What to Consider If You’re Asking a Patient to Become an Advocate

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by Charlene Marshall |

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Some of the most successful campaigns, be it fundraising initiatives or trying to raise awareness, capture the attention of donors through personal stories. These personal stories are used in a way that is meaningful for the patient, while also highlighting the importance for others who may be less familiar with the disease. The stories focus on raising awareness for a campaign or initiative, and help others truly understand the importance of human connection through the selfless act of blood or organ donation.

There are many other campaigns that use personal stories for a different — but equally important — reason, such as raising money to maintain studies or begin new research into diseases and treatment. Whatever the goals are of these campaigns, whether they are to raise awareness or money, there is one common theme: there are humans with raw emotions sharing their personal stories.

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For those with any type of life-threatening illness, including idiopathic pulmonary fibrosis (IPF), there’s a good chance you’ve been asked to be part of a campaign for your disease. Maybe you’re a young adult diagnosed with IPF (which is considered rare) or the recipient of a new set of lungs, or maybe you have beaten the odds for survival, and a campaign with the goal of raising awareness has approached you to tell your story. Would you do it?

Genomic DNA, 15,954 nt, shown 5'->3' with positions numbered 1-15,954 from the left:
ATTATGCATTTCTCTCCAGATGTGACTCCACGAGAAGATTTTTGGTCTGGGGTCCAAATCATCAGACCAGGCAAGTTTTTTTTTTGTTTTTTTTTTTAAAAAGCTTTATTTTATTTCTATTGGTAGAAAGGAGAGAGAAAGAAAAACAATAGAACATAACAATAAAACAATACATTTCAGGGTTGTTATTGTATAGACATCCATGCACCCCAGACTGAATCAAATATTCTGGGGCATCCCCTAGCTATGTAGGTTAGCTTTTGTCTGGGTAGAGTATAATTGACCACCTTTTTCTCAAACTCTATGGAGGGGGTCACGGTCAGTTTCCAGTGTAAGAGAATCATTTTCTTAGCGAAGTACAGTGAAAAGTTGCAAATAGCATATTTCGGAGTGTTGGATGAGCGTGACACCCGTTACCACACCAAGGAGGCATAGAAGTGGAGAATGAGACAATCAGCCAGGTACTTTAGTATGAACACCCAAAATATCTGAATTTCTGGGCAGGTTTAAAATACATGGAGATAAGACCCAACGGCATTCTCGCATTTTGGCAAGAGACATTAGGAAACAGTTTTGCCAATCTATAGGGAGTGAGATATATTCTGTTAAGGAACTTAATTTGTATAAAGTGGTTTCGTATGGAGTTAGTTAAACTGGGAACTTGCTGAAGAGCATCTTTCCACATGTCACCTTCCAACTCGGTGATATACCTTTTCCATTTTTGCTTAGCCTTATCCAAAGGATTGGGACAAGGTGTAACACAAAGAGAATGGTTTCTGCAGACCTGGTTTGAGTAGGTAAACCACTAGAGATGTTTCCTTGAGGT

It’s common for patients to be asked to be advocates or to be asked to share their personal stories for a campaign. However, it’s important to remember that most patients have (at some point or another) endured very difficult news and painful treatments, and experienced the emotional trauma of facing a life-threatening illness.

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Below are some considerations for organizations, companies or campaigns to consider when approaching a patient about being an advocate or part of their awareness or fundraising campaign:

Be clear about expectations.
It’s easy for miscommunication or misinterpretation to happen between patients and organizations or companies. What might be perceived as a small miscommunication or misinterpretation by an organization could have a significant impact on a patient. For example, maybe there is a small or intimate part of their story that a patient does not want shared, and if this is accidentally published in a campaign, the result could be emotionally devastating. Companies also need to be clear about the time commitment for patients, both initially and on a regular basis.

Recognize the vulnerability that comes with sharing personal stories.
To be the “face” of a campaign exposes a lot to a very wide audience, especially if it’s a campaign that showcases a patient’s personal story, battle or journey with a life-threatening illness. This is even more true if the campaign shares photos, prognosis/life expectancy or the physical impact (such as scars) of the disease to increase awareness. Recognizing the vulnerability that comes with sharing personal stories also means respecting patients’ boundaries, and not pushing to showcase what a patient might be uncomfortable with for the benefit of a campaign.

Be professional and respectful in interacting with patients.
Understandably, the people behind these big campaigns are very busy doing exceptional work, but being professional and respectful means responding in a timely manner and using courteous, polite language. It means not placing blame if a patient cannot meet expectations, and understanding that managing their disease and symptoms is a patient’s top priority.

Don’t ask too much of a patient.
Be mindful that for some patients, participating in one campaign does not open the door to ongoing participation in any/all campaigns. Sharing a story once, for a targeted campaign does not mean that a patient wants their story to become to the face of an agency or campaign.

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